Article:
After using a generic Skerton-style hand grinder every morning for years, I experienced this Hario slim coffee mill at a friends home and was immediately converted. It solved numerous issues I had with my original mill in a simple, elegant, and affordable design. The only problem was my reluctance to create waste that causes me to be effectively incapable of throwing away products that technically still function (aka slight hoarding tendencies). As such, this grinder was on my wish list for quite some time, but finally an excuse arrived and I pulled the trigger. So, now that I’ve had the pleasure of using it daily for the past 4 months, here is the review.
The Hario slim mill easily covers all the basic requirements of a hand grinder:
- ceramic conical burr grinders naturally operate at cool temperatures (as opposed to electric blade grinders which can burn your beans while slicing through them) and last for a very long time with no maintenance
- easy adjustment of ground size from fine for espresso to coarse for pour over & french press
- ergonomically comfortable grinding
- priced affordably
And then there are a few features that make this coffee mill really shine:
- a clear lid
- portion indication markings
- removable handle
- compact size
Most manual grinders have lids, but my previous one didn’t and it drove me crazy that near the end of a grind session bean fragments would explode out of the burrs onto the floor. With the press-fit lid on this Hario that never happens and it’s easy to keep an eye on the supply. On the other end, the portion indication markers on the side of the base work perfectly for pour overs as well as an Alessi 9090 espresso maker, which requires a far more precise ground volume for a perfect brew. The removable handle and small diameter are great for minimizing shelf footprint, allow for an easy pour into an Aeropress, and make it easy to pack for weekend adventures. The handle also cleverly hangs off the mill when in the cupboard.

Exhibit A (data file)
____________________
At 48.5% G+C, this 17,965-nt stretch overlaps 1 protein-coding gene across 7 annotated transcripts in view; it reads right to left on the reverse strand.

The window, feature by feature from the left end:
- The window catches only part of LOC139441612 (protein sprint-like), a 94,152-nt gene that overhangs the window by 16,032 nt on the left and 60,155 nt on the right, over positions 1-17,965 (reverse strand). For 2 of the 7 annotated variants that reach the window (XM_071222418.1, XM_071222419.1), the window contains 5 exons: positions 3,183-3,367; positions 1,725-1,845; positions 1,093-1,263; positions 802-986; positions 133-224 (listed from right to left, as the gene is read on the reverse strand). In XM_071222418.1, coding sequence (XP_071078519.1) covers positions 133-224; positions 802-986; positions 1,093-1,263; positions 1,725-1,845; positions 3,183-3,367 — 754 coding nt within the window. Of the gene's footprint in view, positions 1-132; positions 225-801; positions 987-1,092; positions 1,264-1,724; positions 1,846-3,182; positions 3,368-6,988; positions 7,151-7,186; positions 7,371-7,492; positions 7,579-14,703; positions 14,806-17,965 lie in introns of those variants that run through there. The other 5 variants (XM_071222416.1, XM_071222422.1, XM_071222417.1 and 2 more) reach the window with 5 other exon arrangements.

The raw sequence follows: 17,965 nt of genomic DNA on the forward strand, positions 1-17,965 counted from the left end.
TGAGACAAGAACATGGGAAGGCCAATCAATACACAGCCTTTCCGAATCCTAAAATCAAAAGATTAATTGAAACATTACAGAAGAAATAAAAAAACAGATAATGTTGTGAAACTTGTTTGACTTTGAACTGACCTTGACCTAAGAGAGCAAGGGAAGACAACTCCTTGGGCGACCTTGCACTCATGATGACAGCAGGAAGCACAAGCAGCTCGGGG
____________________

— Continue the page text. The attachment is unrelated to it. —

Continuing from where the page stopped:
The only things I’d change would be to swap the plastic base for glass and for it to be manufactured in the USA for improved quality control, but besides those two small qualms (which could be negatives in that they’d add weight and cost), this is a damn fine hand grinder. If you’re also in the market for a kettle read my review of the Hario V60.
The slim Hario coffee grinder should a great product, but is hampered by manufacturing quality issues. Read the update below to learn more.
UPDATE [Jan 20, 2015] My friend has bought the same grinder and has had trouble removing the handle after grinding. This occurs because the handle has cut into the hexagonal drive shaft and created notches that prevent the handle from sliding back off the top. This is due to a small contact area in the handle combined with an unacceptably soft metal used for the center axis shaft. A simple work-around is to fully attach the handle and then lift it 1/8″ (3mm) before grinding, allowing the handle to bite the shaft above the notch, providing for an easy release. Being forced to modify behavior to successfully use a product isn’t ideal, and the problem could easily be solved through a design modification or stronger shaft metal, but this fix works and I anticipate the handle to become uniformly worn in a couple months such that the problem is no longer present. Below you can see a side by size image of a smooth issue-free hex shaft on the left and the notched shaft on the right.
UPDATE [Apr 17, 2016] I thought the drive shaft issue would go away as the shaft wore down uniformly, unfortunately that was not the case, and rather the problem has become far worse. The hex drive has now completely stripped. If my friend goes to crank the handle it just freely spins without grinding the beans at all. He’s submitted a manufacturing defect claim with Hario, so we will see how their customer service handles the situation.